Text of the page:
Open Access

Factors related to heart rate variability among firefighters

  • Jae-Hong Shin1,
  • Jung-Youb Lee1,
  • Seon-Hee Yang1, 2,
  • Mi-Young Lee1, 2 and
  • In-Sung Chung1, 2Email author
Annals of Occupational and Environmental MedicineThe official journal of the Korean Society of Occupational and Environmental Medicine201628:25

DOI: 10.1186/s40557-016-0111-6

Received: 7 December 2015

Accepted: 25 May 2016

Published: 13 June 2016

Abstract

Objectives

The aim of this study was to investigate factors associated with heart rate variability in firefighters working in a metropolitan city in South Korea.

Methods

Self-administered questionnaires including Korean Occupational Stress Scale (KOSS) as well as surveys collecting socio-demographic characteristics and work-related factors were given to 962 firefighters. After exclusion for missing data, 645 firefighters were included, and analysis of covaiance adjusted for the general risk factors and job characteristics were used to assess the relationship between heart rate variability and associated factors.

Results

SDNN and RMSSD and were decreased in the area of occupational climate of the group with high job stress (p = 0.027, p = 0.036). HF(ln) was decreased in the area of organizational system and occupational climate of the group with high stress that statistically significant level (p = 0.034, p = 0.043).

Conclusions

Occupational climate and organizational system are associated with reduction of heart rate variability. Preventive medical care plans for cardiovascular disease of firefighters through the analysis and evaluation of job stress factors are needed.

Keywords

Heart rate variability Risk factors Firefighters

Background

Firefighters are exposed to dangerous environment, emergency situations and irregular working hours due to natures of their work. They do not only extinguish a fire, but also need to do other works such as rescue of a life in disaster situations, emergency medical services and administrative tasks [1, 2]. The working environment causes physical and mental stresses, which give various diseases such as musculoskeletal disorders and sleep disorders [3]. Among them, several studies have revealed that job stress occurring in high tension situations is highly associated with occurrence of cardiovascular diseases [48]. It has been reported that workers in high tension situations have more risk factors of cardiovascular diseases [9, 10]. According to several studies of firefighters in the United States, the incidence of cardiovascular diseases tends to increase [11]. Sudden Cardiac Death (SCD) including myocardial infarction or arrhythmia, and traffic accidents in emergency situations accounted for the largest proportion of deaths of volunteer firefighters in the US between 1994 and 2004 [12]. Cardiovascular diseases accounted for 45 % of the total causes of death of firefighters. It is much higher than 22 % in police officers, 11 % in personnel working in emergency medical service and 15 % in workers in general industries [13]. According to the study targeting American firefighters who were died of sudden cardiac death under the age of 45 from 1996 to 2012, the firefighters engaged in emergency situations had higher risks of sudden cardiac death than those who worked in tasks not associated with emergency situations [14].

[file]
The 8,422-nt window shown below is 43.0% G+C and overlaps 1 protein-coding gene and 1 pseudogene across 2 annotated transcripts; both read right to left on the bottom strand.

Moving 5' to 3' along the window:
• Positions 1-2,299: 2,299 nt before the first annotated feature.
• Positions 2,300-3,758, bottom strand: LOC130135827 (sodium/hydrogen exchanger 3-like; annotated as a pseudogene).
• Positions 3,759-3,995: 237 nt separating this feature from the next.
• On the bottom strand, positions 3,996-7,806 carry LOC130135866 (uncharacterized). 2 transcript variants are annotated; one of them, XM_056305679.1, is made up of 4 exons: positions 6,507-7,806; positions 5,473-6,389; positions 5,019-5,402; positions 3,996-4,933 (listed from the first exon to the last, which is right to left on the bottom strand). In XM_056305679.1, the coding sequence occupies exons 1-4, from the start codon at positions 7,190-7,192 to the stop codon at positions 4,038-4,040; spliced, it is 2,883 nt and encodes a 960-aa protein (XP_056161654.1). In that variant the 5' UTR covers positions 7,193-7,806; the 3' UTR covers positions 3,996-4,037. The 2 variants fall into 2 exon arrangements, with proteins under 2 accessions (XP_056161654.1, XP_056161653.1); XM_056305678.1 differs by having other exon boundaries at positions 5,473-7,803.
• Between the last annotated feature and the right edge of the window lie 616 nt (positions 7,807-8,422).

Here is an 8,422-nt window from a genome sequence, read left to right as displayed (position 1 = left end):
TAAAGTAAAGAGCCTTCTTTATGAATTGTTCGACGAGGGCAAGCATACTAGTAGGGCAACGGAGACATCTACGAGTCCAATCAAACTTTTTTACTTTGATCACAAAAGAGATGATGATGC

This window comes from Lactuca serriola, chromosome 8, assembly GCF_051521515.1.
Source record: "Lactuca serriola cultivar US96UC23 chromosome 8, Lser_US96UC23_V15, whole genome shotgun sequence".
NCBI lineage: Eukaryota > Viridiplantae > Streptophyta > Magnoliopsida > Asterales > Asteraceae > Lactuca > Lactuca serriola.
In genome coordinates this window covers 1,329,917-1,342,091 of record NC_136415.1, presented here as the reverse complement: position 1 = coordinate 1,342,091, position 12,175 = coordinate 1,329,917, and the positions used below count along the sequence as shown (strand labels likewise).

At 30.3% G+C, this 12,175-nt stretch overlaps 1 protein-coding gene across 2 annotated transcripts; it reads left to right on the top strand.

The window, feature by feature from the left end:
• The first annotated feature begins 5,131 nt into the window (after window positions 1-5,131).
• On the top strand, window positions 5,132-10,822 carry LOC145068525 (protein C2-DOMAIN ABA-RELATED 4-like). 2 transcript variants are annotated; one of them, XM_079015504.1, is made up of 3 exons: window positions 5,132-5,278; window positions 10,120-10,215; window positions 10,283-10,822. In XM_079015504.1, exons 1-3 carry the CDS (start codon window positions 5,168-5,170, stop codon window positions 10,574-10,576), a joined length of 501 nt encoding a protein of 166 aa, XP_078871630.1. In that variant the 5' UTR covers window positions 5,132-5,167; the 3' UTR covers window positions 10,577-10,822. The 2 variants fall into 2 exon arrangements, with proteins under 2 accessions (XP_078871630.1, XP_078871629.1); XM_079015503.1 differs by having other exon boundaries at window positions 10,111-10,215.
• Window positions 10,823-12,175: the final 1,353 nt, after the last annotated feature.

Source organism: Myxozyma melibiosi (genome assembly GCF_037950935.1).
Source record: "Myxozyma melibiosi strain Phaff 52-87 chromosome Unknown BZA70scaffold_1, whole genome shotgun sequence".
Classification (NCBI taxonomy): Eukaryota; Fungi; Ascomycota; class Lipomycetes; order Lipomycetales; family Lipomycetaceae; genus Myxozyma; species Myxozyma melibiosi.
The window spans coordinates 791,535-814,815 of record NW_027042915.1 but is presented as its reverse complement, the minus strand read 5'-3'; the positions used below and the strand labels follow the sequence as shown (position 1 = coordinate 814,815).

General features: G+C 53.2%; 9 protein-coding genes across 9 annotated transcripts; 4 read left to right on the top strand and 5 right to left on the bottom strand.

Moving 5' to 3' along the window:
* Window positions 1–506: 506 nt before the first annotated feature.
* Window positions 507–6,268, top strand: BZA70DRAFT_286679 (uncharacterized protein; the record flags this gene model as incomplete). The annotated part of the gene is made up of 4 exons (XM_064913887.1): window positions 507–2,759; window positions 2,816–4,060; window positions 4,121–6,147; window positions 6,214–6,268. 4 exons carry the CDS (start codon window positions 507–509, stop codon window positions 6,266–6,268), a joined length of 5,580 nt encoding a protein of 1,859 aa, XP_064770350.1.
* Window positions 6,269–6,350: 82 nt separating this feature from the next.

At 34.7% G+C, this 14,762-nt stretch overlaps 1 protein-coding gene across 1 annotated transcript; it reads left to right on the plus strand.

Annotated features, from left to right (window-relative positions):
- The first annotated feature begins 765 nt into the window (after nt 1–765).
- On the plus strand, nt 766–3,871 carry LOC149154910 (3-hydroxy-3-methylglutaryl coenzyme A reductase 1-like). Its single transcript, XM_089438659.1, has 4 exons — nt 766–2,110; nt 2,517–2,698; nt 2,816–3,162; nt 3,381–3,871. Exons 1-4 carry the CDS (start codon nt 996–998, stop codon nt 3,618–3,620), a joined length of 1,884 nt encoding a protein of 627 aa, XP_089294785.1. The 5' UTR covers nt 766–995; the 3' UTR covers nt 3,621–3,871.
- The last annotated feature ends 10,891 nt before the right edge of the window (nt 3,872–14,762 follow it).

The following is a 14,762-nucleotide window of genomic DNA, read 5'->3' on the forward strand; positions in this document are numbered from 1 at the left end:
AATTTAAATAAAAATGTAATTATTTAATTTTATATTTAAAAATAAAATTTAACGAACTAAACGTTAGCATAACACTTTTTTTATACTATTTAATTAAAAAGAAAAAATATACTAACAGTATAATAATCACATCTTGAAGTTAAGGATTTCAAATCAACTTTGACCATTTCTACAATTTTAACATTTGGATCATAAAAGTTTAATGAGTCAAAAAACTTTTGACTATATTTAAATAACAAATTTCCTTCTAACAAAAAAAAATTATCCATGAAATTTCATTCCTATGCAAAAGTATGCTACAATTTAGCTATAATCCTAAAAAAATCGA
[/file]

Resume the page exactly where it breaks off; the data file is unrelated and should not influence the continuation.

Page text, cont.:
Heart rate variability represents the periodic variation of heart rate over time and it has the clinical meaning as the tool to predict the risk of recurrence of sudden cardiac death and arrhythmias such as atrial fibrillation in patients diagnosed with myocardial infarction [15, 16]. Moreover, several studies have demonstrated that it is significant as the predictive index of heart diseases in the general population [17]. According to recent studies, the stress causes overactivity of the sympathetic nervous system, which decreases the interaction of the autonomic nervous system controlling the variation of the heart rate. Thus, such a reduction or imbalance of the heart rate variability may cause heart diseases [18, 19]. However, there are almost no studies on the relationship between job stress and heart rate variability in the group of firefighters with high job stress.